The best museum exhibitions in London
It stings the heart, this installation by Edmund de Waal. The ceramicist and author has lined the walls of his room within a room in the British Museum with books by writers in exile. Albert Camus’s ‘Exile and the Kingdom’, Jean Rhys’s ‘Wide Sargasso Sea’, Ovid’s ‘Metamorphoses’. Shelf after shelf of stories written by people far from home, thinking of home.
Like an (even more) homoerotic version of Batman, Touko Laaksonen lived a double life. By day, he was a pen-pusher at an advertising agency in Helsinki. By night, he was ‘Tom of Finland’, who sketched handsomely uniformed, fantastically muscled men for a thirsty audience of American fans.
The V&A does an excellent line in fashion exhibitions that are bright, brash, frothy, OTT madness – a mirroring, perhaps, of the atmosphere surrounding most major fashion weeks. So it comes as a surprise, initially, to step inside ‘Kimono: Kyoto to Catwalk’ and absorb a calming scene of cool mint walls, plain white ceiling drapes and a fairly traditional layout of glass exhibition cases.
Gender is big news. And, like everything that’s ‘big news’, it solicits big reactions. This exhibition at the Science Gallery aims to go beyond the most strident, shouty responses to the topic, showing instead that the very concept of gender is as messy and ungraspable as toothpaste blobbed into the sink.
Whatever you take away from the Museum of Neoliberalism, you definitely won’t forget the display ‘Bottle of Amazon employee urine’. According to the museum, it came from a worker in one of the company’s fulfilment centres who passed up a toilet break in order not to fall behind on work targets. It’s just one of the ways this place confronts you with how modern economic structures have trickled down into people’s everyday lives. Tucked between a laundrette and a hairdressers in an unassuming post-war shopping centre in Lewisham, the museum explains its purpose in a window sign: ‘to look back on neoliberalism, what it has done to our world; and what might lie beyond it’. Turns out, it’s quite scary stuff. The exhibition, which begins with a display setting out the main players of twentieth-century neoliberalism, has been created by satirical artist Darren Cullen and Gavin Grindon, a lecturer at the University of Essex who curated parts of Banksy’s Dismaland. Like the suspects board of a detective on the edge, it’s covered in a criss-cross of red string connecting images of Margaret Thatcher, George W Bush, Tony Blair, David Cameron and Boris Johnson. You’re then exposed to the ways capitalism has seeped into our lives, from Scouts badges embroidered with oil company logos to a replica of the cladding and insulation at Grenfell Tower. Regardless of your political persuasion, it’s hard not to be moved. The museum admits that it ‘may seem dispiriting’, but it’ll stoke a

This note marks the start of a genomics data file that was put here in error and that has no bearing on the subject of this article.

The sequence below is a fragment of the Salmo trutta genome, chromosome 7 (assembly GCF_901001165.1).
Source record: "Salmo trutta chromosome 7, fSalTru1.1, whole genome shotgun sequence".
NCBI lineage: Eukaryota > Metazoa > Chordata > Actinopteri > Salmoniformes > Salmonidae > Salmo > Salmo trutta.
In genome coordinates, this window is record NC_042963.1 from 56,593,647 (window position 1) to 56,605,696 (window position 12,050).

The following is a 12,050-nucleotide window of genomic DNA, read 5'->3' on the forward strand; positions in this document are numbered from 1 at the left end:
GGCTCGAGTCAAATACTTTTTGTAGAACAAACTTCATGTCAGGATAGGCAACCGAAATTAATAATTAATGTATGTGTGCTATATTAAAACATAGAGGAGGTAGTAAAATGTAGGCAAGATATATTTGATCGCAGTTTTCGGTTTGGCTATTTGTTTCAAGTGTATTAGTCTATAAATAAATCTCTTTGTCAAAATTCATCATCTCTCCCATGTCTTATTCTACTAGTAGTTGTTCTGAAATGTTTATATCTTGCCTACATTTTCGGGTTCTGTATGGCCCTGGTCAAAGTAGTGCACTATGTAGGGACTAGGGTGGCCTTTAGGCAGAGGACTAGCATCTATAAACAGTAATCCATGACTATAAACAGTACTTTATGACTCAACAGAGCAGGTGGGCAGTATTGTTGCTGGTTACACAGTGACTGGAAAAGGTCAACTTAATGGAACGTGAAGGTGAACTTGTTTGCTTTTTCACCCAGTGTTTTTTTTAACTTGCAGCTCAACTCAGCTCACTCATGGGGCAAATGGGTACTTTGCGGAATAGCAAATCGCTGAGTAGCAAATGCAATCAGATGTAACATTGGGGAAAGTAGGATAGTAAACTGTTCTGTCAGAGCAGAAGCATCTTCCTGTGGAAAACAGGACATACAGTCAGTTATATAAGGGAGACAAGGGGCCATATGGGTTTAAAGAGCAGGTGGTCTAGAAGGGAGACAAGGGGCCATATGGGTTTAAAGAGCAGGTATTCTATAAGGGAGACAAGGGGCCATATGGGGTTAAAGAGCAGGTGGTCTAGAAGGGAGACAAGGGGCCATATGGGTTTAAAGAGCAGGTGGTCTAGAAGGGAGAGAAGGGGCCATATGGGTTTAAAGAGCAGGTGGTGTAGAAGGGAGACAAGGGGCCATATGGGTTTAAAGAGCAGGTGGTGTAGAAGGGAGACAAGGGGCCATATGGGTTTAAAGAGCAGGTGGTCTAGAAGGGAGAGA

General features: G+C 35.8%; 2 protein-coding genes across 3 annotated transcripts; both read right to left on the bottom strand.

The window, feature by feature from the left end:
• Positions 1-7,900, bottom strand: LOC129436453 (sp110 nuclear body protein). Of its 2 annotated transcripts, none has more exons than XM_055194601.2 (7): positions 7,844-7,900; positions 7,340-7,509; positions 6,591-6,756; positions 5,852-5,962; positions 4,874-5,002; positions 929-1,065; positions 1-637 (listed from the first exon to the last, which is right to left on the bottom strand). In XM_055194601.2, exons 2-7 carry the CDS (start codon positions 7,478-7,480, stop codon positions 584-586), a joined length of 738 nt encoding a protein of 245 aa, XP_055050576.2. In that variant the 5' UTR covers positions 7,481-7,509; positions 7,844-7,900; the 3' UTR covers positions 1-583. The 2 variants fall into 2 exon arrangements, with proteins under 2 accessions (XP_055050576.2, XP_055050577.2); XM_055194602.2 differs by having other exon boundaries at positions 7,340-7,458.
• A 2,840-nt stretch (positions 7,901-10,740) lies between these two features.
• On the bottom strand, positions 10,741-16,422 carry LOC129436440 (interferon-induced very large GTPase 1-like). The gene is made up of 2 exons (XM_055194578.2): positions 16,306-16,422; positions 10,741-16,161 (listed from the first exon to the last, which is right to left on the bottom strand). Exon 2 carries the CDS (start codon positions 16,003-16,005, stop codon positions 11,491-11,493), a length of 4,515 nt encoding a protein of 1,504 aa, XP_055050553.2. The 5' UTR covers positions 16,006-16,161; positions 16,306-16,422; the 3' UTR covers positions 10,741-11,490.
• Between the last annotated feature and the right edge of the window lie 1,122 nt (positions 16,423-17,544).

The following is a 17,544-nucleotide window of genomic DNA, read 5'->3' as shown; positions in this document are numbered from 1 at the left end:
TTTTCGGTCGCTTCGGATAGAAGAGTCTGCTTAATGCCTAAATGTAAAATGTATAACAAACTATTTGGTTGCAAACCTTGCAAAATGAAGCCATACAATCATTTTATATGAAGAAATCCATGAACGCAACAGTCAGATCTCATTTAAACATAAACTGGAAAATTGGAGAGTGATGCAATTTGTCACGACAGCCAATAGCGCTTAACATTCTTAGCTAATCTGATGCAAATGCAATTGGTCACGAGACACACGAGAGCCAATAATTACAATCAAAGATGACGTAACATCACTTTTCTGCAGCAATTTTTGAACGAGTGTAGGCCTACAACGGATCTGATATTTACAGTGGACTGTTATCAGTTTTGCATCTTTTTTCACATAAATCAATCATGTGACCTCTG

In the era of Bitcoin speculation, and when a tweet can affect exchange rates, it’s easy to see banking as a kind of sinister virtual miasma swirling around us and settling in the hollows of society. It’s not the whole story, though. The Bank of England is celebrating its 325th birthday with a show of 325 actual physical objects, the result of a (legal) rifling of its own vaults.